Jump to content


Welcome to BrainDen.com - Brain Teasers Forum

Welcome to BrainDen.com - Brain Teasers Forum. Like most online communities you must register to post in our community, but don't worry this is a simple free process. To be a part of BrainDen Forums you may create a new account or sign in if you already have an account.
As a member you could start new topics, reply to others, subscribe to topics/forums to get automatic updates, get your own profile and make new friends.

Of course, you can also enjoy our collection of amazing optical illusions and cool math games.

If you like our site, you may support us by simply clicking Google "+1" or Facebook "Like" buttons at the top.
If you have a website, we would appreciate a little link to BrainDen.

Thanks and enjoy the Den :-)
Guest Message by DevFuse
 

Photo
- - - - -

more prime thoughts


  • Please log in to reply
14 replies to this topic

#11 bonanova

bonanova

    bonanova

  • Moderator
  • PipPipPipPip
  • 5577 posts
  • Gender:Male
  • Location:New York

Posted 28 September 2007 - 06:08 AM

that's must be 4 because divide by zero.
1. there's no even prime numbers excludeing 2. so, the solution set is none {}.
2. "evenly" is the x^2/sizeof(x). however, the size of x is zero.

It's just like customers never visit the resturant, you can't tell which one of them love the food or not.


I claim it's how we describe categories of things.
No math needed...

[following added in edit]

In the case of the restaurant that has no customers,

ALL of the customers love the food. Because you can't find ONE that doesn't. and ...
NONE of the customers love the food. Because you can't find ONE that does.

It's logically ok to use universal quantifiers [all, no, none] with empty sets.
But you can't use particular quantifiers [one, some] with empty sets.
  • 0
The greatest challenge to any thinker is stating the problem in a way that will allow a solution.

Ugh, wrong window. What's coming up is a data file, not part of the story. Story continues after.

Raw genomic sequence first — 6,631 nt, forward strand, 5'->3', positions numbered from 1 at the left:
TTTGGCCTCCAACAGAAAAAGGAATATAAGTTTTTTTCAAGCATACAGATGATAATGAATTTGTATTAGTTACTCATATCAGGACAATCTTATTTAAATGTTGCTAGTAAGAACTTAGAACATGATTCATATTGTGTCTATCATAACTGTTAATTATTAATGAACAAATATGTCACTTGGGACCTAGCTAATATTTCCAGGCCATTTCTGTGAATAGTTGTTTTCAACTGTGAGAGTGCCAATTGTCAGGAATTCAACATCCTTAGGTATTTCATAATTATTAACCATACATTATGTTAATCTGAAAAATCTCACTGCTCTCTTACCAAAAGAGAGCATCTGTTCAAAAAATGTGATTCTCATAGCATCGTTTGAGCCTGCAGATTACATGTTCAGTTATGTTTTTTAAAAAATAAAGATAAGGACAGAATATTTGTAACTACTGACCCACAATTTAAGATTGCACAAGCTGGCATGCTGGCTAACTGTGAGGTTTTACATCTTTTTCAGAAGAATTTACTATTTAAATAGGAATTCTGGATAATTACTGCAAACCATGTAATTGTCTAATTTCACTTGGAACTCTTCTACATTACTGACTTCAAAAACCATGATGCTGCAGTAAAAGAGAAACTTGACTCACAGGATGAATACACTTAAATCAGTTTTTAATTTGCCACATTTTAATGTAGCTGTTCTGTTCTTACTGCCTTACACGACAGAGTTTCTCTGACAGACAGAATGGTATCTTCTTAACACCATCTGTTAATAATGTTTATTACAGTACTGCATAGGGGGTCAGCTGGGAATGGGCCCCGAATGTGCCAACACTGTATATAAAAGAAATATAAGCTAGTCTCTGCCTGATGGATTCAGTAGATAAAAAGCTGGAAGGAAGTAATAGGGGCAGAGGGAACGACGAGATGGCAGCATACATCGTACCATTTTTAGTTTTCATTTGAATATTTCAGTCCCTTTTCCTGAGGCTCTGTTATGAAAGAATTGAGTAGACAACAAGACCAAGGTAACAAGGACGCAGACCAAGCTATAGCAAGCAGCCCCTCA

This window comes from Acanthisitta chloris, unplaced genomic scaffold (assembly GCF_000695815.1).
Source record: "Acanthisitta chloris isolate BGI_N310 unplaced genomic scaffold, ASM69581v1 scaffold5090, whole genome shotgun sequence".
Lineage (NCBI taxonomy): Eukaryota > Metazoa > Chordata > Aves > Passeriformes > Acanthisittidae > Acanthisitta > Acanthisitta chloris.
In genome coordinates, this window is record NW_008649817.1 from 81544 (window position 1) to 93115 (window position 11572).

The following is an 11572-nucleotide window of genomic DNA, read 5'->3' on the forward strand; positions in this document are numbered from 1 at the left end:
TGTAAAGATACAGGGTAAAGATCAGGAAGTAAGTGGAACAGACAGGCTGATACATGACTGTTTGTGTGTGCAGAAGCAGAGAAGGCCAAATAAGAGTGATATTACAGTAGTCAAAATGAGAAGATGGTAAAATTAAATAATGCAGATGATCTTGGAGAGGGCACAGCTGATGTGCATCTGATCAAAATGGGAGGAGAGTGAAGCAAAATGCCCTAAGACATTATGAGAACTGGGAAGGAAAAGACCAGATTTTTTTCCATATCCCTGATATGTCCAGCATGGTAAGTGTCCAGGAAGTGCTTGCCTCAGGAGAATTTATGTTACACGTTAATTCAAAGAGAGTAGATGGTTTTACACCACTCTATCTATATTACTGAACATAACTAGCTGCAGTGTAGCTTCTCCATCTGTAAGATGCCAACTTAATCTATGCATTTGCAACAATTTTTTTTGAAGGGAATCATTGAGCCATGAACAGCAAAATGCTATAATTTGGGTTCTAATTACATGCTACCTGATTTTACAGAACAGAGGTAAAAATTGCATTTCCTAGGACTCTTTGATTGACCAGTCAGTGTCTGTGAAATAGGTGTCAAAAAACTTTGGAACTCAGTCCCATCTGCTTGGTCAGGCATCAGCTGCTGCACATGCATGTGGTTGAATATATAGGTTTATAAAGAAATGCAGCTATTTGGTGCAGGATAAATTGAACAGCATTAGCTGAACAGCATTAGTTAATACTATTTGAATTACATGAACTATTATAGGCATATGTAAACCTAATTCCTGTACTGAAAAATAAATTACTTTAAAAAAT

- Bertrand Russell

#12 Benson

Benson

    Junior Member

  • Members
  • PipPip
  • 23 posts

Posted 28 September 2007 - 07:54 AM

I claim it's how we describe categories of things.
No math needed...



If you choose 4, you can ignore that as well.

ALL of the customers love the food. Because you can't find ONE that doesn't. and ...
NONE of the customers love the food. Because you can't find ONE that does.
It's logically ok to use universal quantifiers [all, no, none] with empty sets.
But you can't use particular quantifiers [one, some] with empty sets.



How about "Some of the customers love the food, because you can neither find a specific one that does, nor doesn't."
  • 0

#13 bonanova

bonanova

    bonanova

  • Moderator
  • PipPipPipPip
  • 5577 posts
  • Gender:Male
  • Location:New York

Posted 28 September 2007 - 08:08 AM


I claim it's how we describe categories of things.
No math needed...



If you choose 4, you can ignore that as well.

ALL of the customers love the food. Because you can't find ONE that doesn't. and ...
NONE of the customers love the food. Because you can't find ONE that does.
It's logically ok to use universal quantifiers [all, no, none] with empty sets.
But you can't use particular quantifiers [one, some] with empty sets.



How about "Some of the customers love the food, because you can neither find a specific one that does, nor doesn't."

"Some" means "at least one."
And there isn't one.
Read existential import.

You can talk about all of nothing and about none of nothing.
But you can't talk about some of nothing.
  • 0
The greatest challenge to any thinker is stating the problem in a way that will allow a solution.
- Bertrand Russell

#14 Benson

Benson

    Junior Member

  • Members
  • PipPip
  • 23 posts

Posted 28 September 2007 - 09:54 AM

If the question asks "which one" and the answers has two, it sounds like 4 is correct.
  • 0

#15 bonanova

bonanova

    bonanova

  • Moderator
  • PipPipPipPip
  • 5577 posts
  • Gender:Male
  • Location:New York

Posted 02 October 2007 - 08:41 AM

If the question asks "which one" and the answers has two, it sounds like 4 is correct.


You're right... there is no defensible best answer.

Um... except [4] is defensible.

Where does that leave us?
  • 0
The greatest challenge to any thinker is stating the problem in a way that will allow a solution.
- Bertrand Russell




0 user(s) are reading this topic

0 members, 0 guests, 0 anonymous users